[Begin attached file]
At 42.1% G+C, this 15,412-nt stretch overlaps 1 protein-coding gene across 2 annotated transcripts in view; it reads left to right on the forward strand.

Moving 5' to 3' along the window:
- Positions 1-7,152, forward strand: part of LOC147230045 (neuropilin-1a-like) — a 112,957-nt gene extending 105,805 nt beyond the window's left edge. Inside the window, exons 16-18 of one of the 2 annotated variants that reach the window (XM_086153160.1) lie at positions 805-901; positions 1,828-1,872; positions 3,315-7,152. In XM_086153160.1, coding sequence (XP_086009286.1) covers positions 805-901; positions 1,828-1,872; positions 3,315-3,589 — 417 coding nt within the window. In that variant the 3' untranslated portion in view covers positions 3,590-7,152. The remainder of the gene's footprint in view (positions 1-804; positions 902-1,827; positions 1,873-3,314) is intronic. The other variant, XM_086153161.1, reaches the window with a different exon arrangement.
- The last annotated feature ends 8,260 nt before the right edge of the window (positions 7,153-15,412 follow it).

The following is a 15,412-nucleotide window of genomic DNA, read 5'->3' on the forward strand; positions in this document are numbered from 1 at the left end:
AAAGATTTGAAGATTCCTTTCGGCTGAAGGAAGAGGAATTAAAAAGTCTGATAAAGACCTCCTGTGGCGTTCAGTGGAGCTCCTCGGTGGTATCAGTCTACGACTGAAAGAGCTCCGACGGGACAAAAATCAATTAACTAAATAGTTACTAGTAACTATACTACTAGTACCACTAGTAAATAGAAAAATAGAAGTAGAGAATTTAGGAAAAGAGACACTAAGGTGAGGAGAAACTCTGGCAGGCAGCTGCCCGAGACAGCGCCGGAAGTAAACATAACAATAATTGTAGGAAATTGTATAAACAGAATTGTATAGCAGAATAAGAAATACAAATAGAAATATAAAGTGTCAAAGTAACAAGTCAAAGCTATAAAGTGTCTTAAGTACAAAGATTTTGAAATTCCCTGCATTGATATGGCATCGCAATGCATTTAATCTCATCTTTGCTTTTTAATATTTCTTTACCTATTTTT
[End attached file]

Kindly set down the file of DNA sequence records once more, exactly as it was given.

At 42.1% G+C, this 15,412-nt stretch overlaps 1 protein-coding gene across 2 annotated transcripts in view; it reads left to right on the forward strand.

Moving 5' to 3' along the window:
- Positions 1-7,152, forward strand: part of LOC147230045 (neuropilin-1a-like) — a 112,957-nt gene extending 105,805 nt beyond the window's left edge. Inside the window, exons 16-18 of one of the 2 annotated variants that reach the window (XM_086153160.1) lie at positions 805-901; positions 1,828-1,872; positions 3,315-7,152. In XM_086153160.1, coding sequence (XP_086009286.1) covers positions 805-901; positions 1,828-1,872; positions 3,315-3,589 — 417 coding nt within the window. In that variant the 3' untranslated portion in view covers positions 3,590-7,152. The remainder of the gene's footprint in view (positions 1-804; positions 902-1,827; positions 1,873-3,314) is intronic. The other variant, XM_086153161.1, reaches the window with a different exon arrangement.
- The last annotated feature ends 8,260 nt before the right edge of the window (positions 7,153-15,412 follow it).

The following is a 15,412-nucleotide window of genomic DNA, read 5'->3' on the forward strand; positions in this document are numbered from 1 at the left end:
AAAGATTTGAAGATTCCTTTCGGCTGAAGGAAGAGGAATTAAAAAGTCTGATAAAGACCTCCTGTGGCGTTCAGTGGAGCTCCTCGGTGGTATCAGTCTACGACTGAAAGAGCTCCGACGGGACAAAAATCAATTAACTAAATAGTTACTAGTAACTATACTACTAGTACCACTAGTAAATAGAAAAATAGAAGTAGAGAATTTAGGAAAAGAGACACTAAGGTGAGGAGAAACTCTGGCAGGCAGCTGCCCGAGACAGCGCCGGAAGTAAACATAACAATAATTGTAGGAAATTGTATAAACAGAATTGTATAGCAGAATAAGAAATACAAATAGAAATATAAAGTGTCAAAGTAACAAGTCAAAGCTATAAAGTGTCTTAAGTACAAAGATTTTGAAATTCCCTGCATTGATATGGCATCGCAATGCATTTAATCTCATCTTTGCTTTTTAATATTTCTTTACCTATTTTT